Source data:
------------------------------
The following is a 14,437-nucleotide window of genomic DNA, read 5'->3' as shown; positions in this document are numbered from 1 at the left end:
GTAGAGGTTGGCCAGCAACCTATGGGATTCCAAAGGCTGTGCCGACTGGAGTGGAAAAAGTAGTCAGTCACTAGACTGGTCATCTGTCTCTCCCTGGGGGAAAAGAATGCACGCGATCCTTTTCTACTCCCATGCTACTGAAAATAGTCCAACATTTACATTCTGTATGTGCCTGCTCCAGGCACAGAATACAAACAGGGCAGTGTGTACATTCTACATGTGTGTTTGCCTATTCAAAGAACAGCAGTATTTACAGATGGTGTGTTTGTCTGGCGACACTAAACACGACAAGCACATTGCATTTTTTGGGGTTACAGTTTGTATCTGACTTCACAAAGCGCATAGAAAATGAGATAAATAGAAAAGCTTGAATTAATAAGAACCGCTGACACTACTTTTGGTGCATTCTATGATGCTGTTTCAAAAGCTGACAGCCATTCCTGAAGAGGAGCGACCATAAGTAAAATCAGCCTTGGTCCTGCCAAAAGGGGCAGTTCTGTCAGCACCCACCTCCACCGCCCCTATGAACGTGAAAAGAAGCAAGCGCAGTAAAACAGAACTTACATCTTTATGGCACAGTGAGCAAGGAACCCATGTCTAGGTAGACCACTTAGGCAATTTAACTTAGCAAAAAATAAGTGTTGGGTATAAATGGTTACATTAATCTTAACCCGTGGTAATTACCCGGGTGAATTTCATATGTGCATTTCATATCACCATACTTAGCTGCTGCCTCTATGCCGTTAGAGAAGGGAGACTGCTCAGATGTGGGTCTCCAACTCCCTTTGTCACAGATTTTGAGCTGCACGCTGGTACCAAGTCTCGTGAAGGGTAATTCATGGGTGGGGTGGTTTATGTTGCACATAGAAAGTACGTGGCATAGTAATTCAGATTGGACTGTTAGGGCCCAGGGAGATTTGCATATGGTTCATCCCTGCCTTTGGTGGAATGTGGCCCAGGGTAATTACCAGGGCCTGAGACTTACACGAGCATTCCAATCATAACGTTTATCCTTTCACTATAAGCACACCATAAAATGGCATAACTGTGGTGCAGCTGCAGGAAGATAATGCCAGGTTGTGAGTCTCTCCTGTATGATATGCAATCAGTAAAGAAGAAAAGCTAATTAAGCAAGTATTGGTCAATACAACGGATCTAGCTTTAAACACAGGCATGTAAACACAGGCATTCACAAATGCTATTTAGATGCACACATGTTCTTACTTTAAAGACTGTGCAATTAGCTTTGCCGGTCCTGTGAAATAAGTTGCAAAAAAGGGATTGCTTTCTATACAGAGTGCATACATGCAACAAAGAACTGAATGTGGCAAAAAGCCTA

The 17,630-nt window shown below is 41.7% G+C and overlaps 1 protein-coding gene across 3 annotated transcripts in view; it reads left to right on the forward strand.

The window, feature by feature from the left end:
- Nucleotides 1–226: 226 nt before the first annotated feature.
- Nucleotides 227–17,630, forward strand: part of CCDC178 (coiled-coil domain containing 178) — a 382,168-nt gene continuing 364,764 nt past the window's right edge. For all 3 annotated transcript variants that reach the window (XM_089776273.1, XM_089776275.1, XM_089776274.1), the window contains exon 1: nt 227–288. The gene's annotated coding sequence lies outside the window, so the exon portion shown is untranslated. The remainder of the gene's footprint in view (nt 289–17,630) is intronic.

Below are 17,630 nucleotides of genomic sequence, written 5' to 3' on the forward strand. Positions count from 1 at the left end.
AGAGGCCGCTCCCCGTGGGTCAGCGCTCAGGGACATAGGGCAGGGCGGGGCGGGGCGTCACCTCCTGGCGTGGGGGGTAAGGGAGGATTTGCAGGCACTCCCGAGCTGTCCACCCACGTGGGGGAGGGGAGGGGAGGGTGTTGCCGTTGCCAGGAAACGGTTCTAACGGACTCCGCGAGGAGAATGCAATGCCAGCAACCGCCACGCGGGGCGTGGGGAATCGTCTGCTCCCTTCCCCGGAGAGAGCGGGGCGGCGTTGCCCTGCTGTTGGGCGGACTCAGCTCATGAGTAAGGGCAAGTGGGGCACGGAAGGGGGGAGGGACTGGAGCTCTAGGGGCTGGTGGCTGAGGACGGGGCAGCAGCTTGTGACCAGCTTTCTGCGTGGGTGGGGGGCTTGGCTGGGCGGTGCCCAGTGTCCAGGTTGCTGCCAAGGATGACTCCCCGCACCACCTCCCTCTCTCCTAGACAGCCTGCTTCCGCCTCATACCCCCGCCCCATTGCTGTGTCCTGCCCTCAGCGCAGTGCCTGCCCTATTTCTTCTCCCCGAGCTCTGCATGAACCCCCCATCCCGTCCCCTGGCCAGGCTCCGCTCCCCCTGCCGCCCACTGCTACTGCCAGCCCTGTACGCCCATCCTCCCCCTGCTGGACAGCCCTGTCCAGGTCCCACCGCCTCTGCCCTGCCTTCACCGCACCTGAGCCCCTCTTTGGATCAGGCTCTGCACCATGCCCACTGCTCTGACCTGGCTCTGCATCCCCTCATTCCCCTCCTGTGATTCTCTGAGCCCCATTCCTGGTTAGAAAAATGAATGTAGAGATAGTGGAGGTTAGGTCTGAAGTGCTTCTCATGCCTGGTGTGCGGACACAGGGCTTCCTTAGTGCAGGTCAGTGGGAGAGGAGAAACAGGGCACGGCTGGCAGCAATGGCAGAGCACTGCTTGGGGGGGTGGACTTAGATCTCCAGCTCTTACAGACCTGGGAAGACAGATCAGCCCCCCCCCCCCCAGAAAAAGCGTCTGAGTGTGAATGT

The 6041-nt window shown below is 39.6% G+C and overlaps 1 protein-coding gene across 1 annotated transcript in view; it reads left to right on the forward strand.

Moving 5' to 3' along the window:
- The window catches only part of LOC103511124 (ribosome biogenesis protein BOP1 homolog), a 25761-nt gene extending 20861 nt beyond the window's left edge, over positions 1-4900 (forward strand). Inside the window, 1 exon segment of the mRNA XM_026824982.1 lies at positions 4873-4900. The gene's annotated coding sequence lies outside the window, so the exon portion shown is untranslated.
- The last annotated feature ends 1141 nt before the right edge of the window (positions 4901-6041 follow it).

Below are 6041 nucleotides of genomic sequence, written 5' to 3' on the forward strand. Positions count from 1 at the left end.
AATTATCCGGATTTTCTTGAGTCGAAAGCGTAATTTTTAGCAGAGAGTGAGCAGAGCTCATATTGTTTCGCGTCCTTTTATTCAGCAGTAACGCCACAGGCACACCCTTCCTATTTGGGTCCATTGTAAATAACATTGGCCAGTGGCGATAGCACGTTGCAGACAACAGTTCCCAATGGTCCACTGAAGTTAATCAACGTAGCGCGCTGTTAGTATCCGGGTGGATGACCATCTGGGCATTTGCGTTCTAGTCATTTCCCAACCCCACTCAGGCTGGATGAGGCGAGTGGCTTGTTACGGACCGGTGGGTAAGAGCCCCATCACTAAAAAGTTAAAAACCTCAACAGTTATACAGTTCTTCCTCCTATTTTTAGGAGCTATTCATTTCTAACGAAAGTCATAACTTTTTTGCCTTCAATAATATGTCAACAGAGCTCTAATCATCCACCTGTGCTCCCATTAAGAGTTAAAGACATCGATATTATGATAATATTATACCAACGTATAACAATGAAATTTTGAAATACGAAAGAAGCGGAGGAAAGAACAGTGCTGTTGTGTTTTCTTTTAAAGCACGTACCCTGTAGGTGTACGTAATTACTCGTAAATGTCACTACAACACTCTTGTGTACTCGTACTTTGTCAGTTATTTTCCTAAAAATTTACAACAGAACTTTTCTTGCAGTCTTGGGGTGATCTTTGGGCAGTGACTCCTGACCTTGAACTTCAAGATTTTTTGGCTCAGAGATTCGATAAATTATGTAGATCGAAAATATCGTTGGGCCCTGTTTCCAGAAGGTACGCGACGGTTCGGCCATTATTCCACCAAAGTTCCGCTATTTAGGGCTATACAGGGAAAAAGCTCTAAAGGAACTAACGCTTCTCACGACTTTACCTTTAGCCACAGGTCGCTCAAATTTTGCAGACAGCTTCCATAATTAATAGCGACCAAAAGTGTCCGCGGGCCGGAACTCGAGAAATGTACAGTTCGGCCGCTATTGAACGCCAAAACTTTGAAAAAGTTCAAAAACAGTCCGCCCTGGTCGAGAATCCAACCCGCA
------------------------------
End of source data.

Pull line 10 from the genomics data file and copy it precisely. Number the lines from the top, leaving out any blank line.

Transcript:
Moving 5' to 3' along the window: